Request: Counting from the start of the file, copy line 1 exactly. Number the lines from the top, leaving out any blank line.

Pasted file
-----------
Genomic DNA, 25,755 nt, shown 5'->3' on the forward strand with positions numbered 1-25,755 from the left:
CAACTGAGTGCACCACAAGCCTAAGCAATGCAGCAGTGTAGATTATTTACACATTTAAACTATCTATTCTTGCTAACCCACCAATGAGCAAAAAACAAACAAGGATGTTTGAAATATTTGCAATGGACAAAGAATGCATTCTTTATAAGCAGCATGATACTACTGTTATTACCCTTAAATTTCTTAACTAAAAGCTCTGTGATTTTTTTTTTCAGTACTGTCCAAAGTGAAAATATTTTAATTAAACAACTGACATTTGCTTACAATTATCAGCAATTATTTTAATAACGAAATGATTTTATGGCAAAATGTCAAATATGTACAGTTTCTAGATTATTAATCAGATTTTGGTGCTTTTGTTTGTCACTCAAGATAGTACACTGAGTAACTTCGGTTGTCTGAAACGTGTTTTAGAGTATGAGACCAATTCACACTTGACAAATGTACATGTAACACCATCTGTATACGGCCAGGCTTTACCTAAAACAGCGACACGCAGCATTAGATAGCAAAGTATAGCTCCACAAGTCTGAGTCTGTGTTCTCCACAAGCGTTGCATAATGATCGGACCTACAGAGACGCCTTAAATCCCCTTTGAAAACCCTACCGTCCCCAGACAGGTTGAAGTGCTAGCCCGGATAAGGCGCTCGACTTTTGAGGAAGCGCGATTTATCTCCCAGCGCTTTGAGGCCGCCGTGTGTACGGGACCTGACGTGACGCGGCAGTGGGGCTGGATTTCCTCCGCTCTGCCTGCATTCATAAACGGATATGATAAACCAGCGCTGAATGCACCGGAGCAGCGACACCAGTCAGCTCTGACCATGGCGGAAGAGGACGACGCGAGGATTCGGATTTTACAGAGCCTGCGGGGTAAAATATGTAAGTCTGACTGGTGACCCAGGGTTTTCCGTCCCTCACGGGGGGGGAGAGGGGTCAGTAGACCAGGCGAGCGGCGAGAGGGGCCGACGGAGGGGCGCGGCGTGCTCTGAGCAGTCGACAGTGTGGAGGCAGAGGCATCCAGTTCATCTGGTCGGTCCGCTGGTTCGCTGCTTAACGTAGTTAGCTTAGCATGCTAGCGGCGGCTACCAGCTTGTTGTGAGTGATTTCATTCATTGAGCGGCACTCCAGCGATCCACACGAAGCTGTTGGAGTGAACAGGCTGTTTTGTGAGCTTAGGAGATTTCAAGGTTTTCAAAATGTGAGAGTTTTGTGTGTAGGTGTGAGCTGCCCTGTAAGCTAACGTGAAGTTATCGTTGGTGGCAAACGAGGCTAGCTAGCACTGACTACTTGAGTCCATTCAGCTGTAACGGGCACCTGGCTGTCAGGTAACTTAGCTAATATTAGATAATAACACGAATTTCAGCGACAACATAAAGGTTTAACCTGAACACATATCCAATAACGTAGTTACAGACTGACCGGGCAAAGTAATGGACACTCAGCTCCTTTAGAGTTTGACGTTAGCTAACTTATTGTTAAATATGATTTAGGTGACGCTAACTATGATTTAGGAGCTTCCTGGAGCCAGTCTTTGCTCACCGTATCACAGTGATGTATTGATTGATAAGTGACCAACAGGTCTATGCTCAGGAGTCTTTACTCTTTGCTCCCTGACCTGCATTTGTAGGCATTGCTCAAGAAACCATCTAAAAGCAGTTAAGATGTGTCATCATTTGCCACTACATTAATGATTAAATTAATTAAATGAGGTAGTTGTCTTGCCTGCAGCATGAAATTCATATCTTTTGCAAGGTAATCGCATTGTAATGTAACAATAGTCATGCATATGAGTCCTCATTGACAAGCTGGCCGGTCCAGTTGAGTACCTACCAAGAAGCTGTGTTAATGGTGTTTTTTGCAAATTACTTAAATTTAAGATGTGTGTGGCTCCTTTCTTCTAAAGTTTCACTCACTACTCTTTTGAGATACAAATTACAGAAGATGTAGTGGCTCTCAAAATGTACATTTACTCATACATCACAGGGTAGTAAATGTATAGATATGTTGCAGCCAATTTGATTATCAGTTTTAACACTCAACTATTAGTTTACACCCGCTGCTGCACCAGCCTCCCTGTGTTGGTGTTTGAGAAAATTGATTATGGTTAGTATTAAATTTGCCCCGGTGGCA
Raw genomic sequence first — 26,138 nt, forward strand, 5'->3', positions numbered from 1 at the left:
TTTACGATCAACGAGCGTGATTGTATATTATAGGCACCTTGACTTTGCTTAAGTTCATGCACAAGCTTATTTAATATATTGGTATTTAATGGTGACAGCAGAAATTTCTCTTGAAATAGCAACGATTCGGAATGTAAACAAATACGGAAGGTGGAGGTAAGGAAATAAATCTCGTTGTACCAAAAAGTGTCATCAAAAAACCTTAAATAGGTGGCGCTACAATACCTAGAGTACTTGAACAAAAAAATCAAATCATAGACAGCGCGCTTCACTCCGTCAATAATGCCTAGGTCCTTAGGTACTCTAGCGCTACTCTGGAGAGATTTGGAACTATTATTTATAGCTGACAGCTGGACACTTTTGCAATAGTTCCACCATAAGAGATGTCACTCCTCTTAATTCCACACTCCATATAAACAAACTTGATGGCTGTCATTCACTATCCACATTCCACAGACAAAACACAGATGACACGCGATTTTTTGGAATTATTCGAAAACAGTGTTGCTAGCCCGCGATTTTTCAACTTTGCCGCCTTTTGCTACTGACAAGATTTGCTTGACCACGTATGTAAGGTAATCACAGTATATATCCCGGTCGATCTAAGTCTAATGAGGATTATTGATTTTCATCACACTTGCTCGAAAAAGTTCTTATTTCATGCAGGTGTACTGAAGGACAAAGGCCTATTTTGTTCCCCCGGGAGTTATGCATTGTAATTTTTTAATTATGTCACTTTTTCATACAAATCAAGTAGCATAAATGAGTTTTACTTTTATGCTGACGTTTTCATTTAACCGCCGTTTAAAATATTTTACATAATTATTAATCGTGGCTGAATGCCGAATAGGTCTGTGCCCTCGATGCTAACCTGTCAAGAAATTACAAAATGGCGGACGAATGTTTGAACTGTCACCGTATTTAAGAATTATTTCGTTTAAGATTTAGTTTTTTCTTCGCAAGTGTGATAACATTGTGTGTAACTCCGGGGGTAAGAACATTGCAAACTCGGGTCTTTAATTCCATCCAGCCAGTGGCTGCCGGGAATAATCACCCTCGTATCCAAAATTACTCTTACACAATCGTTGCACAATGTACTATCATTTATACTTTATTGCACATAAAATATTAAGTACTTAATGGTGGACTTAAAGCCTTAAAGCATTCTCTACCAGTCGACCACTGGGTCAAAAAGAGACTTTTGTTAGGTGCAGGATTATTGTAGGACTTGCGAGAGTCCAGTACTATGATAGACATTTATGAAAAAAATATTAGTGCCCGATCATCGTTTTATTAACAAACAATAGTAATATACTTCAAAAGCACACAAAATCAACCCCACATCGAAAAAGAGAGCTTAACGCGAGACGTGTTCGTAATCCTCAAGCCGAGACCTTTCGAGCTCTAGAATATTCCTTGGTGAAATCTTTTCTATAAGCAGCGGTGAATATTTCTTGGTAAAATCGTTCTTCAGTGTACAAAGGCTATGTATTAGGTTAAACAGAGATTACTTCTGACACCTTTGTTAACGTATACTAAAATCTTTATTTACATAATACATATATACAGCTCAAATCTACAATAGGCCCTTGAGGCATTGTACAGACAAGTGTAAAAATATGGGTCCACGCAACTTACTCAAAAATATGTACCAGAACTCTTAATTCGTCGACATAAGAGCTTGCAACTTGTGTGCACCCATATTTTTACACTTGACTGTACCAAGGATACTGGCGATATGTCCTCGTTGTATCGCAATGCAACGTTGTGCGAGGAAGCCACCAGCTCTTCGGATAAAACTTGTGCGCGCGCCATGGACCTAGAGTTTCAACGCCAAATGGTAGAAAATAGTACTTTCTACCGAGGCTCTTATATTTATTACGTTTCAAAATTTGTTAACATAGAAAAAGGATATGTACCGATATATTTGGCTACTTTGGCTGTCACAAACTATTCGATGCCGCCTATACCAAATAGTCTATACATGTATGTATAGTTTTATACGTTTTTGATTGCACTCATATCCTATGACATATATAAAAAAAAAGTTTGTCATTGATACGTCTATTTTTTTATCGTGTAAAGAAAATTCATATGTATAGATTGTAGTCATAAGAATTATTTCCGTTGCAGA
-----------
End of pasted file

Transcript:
Genomic DNA, 25,755 nt, shown 5'->3' on the forward strand with positions numbered 1-25,755 from the left: